Like linoleum, vinyl flooring comes in sheets, tiles and planks. Sheet vinyl works well in rooms like kitchens, bathrooms and laundry rooms since the sheet covers more space with fewer seams than the other types of vinyl. Tiles are a good option for homeowners who want to install the flooring on their own since the small size makes it easy to place. Plank vinyl usually mimics the look of wood and serves as an alternative to hardwood floors and laminate. Each style has color inlaid within the sheet or printed on top. Inlaid vinyl has a more vibrant finish than printed vinyl and keeps its color for longer periods of time. There is also an array of colors and patterns available, from single colors and simple prints to elaborate designs that look like real stone or wood.
Advantages Of Linoleum & Vinyl Floors
- Linoleum and vinyl floors are affordable alternatives to hardwood, stone and tile floors, costing a fraction of the price to install.
- With a lifespan that ranges from five to 20 years, linoleum and vinyl floors last longer than carpet.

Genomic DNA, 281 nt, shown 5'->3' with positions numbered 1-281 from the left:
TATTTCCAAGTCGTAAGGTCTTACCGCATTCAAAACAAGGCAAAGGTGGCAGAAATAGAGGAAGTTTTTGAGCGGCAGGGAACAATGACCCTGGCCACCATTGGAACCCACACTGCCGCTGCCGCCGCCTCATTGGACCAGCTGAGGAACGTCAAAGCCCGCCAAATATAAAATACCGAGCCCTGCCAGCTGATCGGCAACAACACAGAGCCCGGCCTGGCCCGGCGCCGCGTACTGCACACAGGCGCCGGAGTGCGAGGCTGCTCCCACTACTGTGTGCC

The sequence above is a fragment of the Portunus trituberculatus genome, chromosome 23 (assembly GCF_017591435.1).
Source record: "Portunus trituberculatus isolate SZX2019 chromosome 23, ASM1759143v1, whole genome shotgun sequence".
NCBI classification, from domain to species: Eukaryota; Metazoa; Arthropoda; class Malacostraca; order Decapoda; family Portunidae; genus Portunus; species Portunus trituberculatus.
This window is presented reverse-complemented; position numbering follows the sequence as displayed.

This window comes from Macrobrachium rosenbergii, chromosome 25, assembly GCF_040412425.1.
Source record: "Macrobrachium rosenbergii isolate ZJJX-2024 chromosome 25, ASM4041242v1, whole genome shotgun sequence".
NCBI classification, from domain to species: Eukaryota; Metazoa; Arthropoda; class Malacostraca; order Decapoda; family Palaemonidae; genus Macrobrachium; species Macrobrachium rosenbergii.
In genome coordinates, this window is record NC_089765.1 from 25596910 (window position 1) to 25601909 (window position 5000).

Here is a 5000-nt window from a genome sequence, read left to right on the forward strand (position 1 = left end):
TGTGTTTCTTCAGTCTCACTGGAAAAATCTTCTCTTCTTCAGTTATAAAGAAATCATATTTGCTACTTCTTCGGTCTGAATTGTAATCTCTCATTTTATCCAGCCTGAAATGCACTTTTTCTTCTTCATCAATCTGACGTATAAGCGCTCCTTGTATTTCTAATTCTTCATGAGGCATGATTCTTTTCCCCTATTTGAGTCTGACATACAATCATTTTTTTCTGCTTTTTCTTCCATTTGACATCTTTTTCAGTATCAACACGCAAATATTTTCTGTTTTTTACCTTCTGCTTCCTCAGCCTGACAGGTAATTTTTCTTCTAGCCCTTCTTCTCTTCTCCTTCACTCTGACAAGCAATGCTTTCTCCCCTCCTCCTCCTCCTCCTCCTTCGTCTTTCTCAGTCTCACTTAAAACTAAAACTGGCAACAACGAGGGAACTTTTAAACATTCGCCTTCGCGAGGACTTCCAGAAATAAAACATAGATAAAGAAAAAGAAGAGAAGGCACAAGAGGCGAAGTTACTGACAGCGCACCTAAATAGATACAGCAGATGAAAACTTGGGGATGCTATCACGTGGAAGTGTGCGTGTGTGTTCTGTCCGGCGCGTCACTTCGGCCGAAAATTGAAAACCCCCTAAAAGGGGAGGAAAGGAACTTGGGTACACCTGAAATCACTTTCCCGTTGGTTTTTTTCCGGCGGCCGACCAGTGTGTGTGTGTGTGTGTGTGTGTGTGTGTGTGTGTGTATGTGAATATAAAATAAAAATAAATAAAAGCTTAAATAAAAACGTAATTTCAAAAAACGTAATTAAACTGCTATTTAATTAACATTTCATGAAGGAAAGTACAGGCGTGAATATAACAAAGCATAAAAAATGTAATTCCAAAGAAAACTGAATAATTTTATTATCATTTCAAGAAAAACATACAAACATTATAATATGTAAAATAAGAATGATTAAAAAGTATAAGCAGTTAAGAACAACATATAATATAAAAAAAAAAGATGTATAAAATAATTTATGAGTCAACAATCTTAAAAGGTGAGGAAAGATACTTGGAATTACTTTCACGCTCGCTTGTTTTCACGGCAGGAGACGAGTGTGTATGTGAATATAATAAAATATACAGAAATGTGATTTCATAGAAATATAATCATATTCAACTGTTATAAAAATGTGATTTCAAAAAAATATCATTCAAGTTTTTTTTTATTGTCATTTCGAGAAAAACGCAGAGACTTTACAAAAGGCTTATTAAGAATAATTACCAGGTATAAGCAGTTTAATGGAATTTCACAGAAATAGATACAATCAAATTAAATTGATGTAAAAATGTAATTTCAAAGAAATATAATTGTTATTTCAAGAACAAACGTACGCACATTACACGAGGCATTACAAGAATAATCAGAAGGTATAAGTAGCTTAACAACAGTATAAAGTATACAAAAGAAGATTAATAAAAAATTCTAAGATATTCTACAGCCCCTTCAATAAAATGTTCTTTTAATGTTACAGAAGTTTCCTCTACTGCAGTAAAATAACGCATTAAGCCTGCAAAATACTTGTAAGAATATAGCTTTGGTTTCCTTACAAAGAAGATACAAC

- Made from natural materials, linoleum is hypoallergenic, antibacterial and recyclable.
- Waterproof vinyl is easy to clean and resists water damage, making it popular in homes with young children or animals.
Disadvantages Of Linoleum & Vinyl Floors
- Vinyl flooring requires a completely smooth subfloor, which sometimes makes it more time-consuming to install, especially for homeowners who want to do the work themselves.
- To protect linoleum from water damage, the installer must seal it immediately after installation. The homeowner also has to seal the flooring at a later date.
- Linoleum does not absorb sound, so rooms may seem louder.
Find A Pro
You don't have to tackle your home improvement projects on your own. Use our free lead generator to find a flooring specialist in your area who can do the job for you, saving you time and money.